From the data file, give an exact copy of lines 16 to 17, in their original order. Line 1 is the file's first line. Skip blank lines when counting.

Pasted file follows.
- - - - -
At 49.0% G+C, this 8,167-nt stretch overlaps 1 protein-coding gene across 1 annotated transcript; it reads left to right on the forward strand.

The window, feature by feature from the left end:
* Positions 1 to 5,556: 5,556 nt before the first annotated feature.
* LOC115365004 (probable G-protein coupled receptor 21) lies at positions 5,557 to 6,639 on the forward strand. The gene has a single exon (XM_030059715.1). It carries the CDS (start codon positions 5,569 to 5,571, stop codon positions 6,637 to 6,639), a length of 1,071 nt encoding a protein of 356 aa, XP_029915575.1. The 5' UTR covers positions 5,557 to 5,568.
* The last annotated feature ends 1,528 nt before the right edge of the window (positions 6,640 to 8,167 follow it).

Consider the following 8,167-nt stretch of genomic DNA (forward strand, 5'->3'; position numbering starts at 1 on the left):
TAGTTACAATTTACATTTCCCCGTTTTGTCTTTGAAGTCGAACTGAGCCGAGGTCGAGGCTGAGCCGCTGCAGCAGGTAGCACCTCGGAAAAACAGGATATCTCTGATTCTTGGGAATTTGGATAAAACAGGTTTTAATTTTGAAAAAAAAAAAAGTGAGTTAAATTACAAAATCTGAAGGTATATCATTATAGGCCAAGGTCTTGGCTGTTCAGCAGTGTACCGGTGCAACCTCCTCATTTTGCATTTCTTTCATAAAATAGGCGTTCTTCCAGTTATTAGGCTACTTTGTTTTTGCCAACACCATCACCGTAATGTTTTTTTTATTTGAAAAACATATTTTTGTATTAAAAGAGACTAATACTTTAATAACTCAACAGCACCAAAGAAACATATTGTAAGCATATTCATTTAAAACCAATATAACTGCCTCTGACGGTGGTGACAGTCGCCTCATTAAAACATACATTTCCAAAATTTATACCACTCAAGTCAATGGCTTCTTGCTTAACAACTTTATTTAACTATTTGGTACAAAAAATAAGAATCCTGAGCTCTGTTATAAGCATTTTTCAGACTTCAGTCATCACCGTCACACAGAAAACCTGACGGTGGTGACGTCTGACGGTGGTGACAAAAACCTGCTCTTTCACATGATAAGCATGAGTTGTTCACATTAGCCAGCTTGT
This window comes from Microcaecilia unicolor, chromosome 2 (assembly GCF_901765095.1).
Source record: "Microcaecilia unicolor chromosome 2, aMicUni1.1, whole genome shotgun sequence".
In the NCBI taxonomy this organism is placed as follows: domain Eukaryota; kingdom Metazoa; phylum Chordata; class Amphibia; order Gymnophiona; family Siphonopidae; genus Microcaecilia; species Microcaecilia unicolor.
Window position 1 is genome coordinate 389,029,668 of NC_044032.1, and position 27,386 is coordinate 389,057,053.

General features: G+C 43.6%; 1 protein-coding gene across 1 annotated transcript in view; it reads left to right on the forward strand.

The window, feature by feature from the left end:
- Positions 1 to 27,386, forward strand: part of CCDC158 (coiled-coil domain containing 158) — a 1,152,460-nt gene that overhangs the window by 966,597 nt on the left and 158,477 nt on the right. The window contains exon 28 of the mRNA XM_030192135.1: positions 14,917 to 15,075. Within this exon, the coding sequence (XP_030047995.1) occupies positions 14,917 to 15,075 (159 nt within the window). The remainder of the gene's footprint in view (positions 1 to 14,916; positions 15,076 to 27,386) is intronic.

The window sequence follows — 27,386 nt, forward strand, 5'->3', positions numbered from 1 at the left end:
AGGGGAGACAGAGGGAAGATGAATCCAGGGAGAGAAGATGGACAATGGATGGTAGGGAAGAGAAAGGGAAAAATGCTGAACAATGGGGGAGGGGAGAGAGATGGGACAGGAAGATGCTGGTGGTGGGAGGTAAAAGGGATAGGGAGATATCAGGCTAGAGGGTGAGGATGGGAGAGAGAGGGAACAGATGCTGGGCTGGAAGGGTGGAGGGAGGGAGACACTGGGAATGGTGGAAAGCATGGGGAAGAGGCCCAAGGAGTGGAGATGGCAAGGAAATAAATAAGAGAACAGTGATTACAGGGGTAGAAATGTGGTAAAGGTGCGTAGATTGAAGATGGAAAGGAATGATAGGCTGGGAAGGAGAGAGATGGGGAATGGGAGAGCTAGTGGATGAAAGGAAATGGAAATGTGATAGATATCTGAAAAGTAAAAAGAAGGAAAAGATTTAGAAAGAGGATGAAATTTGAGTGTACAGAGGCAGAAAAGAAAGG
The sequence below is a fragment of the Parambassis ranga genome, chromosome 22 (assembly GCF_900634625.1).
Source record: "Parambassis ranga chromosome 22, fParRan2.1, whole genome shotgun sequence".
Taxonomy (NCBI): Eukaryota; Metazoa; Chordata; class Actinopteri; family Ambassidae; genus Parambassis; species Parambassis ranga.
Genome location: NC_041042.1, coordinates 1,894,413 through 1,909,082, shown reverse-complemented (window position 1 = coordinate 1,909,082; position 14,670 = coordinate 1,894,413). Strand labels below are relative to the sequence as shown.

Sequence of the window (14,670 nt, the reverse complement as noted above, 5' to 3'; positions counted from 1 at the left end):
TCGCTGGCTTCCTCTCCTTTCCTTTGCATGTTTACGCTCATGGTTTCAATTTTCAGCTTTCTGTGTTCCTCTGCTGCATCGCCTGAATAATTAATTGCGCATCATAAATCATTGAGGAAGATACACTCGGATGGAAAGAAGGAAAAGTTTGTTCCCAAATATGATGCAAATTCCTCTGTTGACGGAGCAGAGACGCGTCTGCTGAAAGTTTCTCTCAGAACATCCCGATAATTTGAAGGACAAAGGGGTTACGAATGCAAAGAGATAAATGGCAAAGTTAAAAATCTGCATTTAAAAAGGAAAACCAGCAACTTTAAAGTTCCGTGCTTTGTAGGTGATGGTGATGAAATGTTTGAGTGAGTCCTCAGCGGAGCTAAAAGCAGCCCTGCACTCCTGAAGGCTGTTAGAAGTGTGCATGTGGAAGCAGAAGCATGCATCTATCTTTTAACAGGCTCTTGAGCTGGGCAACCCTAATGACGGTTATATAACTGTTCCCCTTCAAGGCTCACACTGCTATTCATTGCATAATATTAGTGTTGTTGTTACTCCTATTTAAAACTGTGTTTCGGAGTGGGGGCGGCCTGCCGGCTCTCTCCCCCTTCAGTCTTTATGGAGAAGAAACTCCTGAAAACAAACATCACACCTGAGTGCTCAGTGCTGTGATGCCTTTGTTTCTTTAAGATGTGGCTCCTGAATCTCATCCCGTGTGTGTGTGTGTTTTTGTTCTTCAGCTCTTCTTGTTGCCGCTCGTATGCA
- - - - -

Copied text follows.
AGGGGAGACAGAGGGAAGATGAATCCAGGGAGAGAAGATGGACAATGGATGGTAGGGAAGAGAAAGGGAAAAATGCTGAACAATGGGGGAGGGGAGAGAGATGGGACAGGAAGATGCTGGTGGTGGGAGGTAAAAGGGATAGGGAGATATCAGGCTAGAGGGTGAGGATGGGAGAGAGAGGGAACAGATGCTGGGCTGGAAGGGTGGAGGGAGGGAGACACTGGGAATGGTGGAAAGCATGGGGAAGAGGCCCAAGGAGTGGAGATGGCAAGGAAATAAATAAGAGAACAGTGATTACAGGGGTAGAAATGTGGTAAAGGTGCGTAGATTGAAGATGGAAAGGAATGATAGGCTGGGAAGGAGAGAGATGGGGAATGGGAGAGCTAGTGGATGAAAGGAAATGGAAATGTGATAGATATCTGAAAAGTAAAAAGAAGGAAAAGATTTAGAAAGAGGATGAAATTTGAGTGTACAGAGGCAGAAAAGAAAGG
The sequence below is a fragment of the Parambassis ranga genome, chromosome 22 (assembly GCF_900634625.1).